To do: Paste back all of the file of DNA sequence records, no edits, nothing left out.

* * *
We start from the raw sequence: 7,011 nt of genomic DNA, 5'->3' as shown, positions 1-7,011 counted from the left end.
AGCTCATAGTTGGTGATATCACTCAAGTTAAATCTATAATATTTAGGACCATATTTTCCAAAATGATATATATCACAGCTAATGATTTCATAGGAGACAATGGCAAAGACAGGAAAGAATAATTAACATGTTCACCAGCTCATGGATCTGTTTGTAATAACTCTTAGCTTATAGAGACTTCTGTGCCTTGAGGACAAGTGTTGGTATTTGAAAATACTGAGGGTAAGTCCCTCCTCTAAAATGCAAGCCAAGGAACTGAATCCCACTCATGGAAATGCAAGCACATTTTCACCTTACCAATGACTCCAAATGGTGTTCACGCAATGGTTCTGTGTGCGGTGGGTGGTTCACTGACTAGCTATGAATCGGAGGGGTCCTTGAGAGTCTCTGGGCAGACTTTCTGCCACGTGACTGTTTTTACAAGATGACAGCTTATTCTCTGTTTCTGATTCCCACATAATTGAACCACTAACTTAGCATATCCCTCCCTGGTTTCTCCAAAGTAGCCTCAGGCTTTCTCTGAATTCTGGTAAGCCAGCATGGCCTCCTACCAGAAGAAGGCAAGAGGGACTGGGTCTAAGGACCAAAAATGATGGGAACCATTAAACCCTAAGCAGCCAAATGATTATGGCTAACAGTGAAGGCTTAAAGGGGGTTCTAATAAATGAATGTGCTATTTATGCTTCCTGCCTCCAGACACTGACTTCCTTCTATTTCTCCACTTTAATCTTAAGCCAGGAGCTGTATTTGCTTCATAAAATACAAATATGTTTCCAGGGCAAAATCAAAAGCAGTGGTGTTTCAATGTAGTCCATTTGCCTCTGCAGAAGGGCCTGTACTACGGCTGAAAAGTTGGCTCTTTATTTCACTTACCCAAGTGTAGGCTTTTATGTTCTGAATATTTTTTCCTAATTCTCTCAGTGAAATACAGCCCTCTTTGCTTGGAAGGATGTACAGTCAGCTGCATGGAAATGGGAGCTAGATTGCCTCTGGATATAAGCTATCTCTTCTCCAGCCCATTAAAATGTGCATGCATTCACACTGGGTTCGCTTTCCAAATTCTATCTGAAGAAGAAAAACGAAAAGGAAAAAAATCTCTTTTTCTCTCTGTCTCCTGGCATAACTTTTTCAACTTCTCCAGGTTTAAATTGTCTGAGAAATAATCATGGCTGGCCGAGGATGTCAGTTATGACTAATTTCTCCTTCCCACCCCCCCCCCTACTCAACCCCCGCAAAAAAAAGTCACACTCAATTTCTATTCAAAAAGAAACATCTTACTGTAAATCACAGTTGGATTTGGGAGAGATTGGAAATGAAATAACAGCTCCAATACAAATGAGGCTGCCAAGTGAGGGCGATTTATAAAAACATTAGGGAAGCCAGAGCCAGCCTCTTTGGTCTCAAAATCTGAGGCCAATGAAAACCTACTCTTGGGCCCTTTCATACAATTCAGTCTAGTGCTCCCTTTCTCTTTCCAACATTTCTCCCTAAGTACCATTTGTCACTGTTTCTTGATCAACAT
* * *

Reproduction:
We start from the raw sequence: 7,011 nt of genomic DNA, 5'->3' as shown, positions 1-7,011 counted from the left end.
AGCTCATAGTTGGTGATATCACTCAAGTTAAATCTATAATATTTAGGACCATATTTTCCAAAATGATATATATCACAGCTAATGATTTCATAGGAGACAATGGCAAAGACAGGAAAGAATAATTAACATGTTCACCAGCTCATGGATCTGTTTGTAATAACTCTTAGCTTATAGAGACTTCTGTGCCTTGAGGACAAGTGTTGGTATTTGAAAATACTGAGGGTAAGTCCCTCCTCTAAAATGCAAGCCAAGGAACTGAATCCCACTCATGGAAATGCAAGCACATTTTCACCTTACCAATGACTCCAAATGGTGTTCACGCAATGGTTCTGTGTGCGGTGGGTGGTTCACTGACTAGCTATGAATCGGAGGGGTCCTTGAGAGTCTCTGGGCAGACTTTCTGCCACGTGACTGTTTTTACAAGATGACAGCTTATTCTCTGTTTCTGATTCCCACATAATTGAACCACTAACTTAGCATATCCCTCCCTGGTTTCTCCAAAGTAGCCTCAGGCTTTCTCTGAATTCTGGTAAGCCAGCATGGCCTCCTACCAGAAGAAGGCAAGAGGGACTGGGTCTAAGGACCAAAAATGATGGGAACCATTAAACCCTAAGCAGCCAAATGATTATGGCTAACAGTGAAGGCTTAAAGGGGGTTCTAATAAATGAATGTGCTATTTATGCTTCCTGCCTCCAGACACTGACTTCCTTCTATTTCTCCACTTTAATCTTAAGCCAGGAGCTGTATTTGCTTCATAAAATACAAATATGTTTCCAGGGCAAAATCAAAAGCAGTGGTGTTTCAATGTAGTCCATTTGCCTCTGCAGAAGGGCCTGTACTACGGCTGAAAAGTTGGCTCTTTATTTCACTTACCCAAGTGTAGGCTTTTATGTTCTGAATATTTTTTCCTAATTCTCTCAGTGAAATACAGCCCTCTTTGCTTGGAAGGATGTACAGTCAGCTGCATGGAAATGGGAGCTAGATTGCCTCTGGATATAAGCTATCTCTTCTCCAGCCCATTAAAATGTGCATGCATTCACACTGGGTTCGCTTTCCAAATTCTATCTGAAGAAGAAAAACGAAAAGGAAAAAAATCTCTTTTTCTCTCTGTCTCCTGGCATAACTTTTTCAACTTCTCCAGGTTTAAATTGTCTGAGAAATAATCATGGCTGGCCGAGGATGTCAGTTATGACTAATTTCTCCTTCCCACCCCCCCCCCTACTCAACCCCCGCAAAAAAAAGTCACACTCAATTTCTATTCAAAAAGAAACATCTTACTGTAAATCACAGTTGGATTTGGGAGAGATTGGAAATGAAATAACAGCTCCAATACAAATGAGGCTGCCAAGTGAGGGCGATTTATAAAAACATTAGGGAAGCCAGAGCCAGCCTCTTTGGTCTCAAAATCTGAGGCCAATGAAAACCTACTCTTGGGCCCTTTCATACAATTCAGTCTAGTGCTCCCTTTCTCTTTCCAACATTTCTCCCTAAGTACCATTTGTCACTGTTTCTTGATCAACAT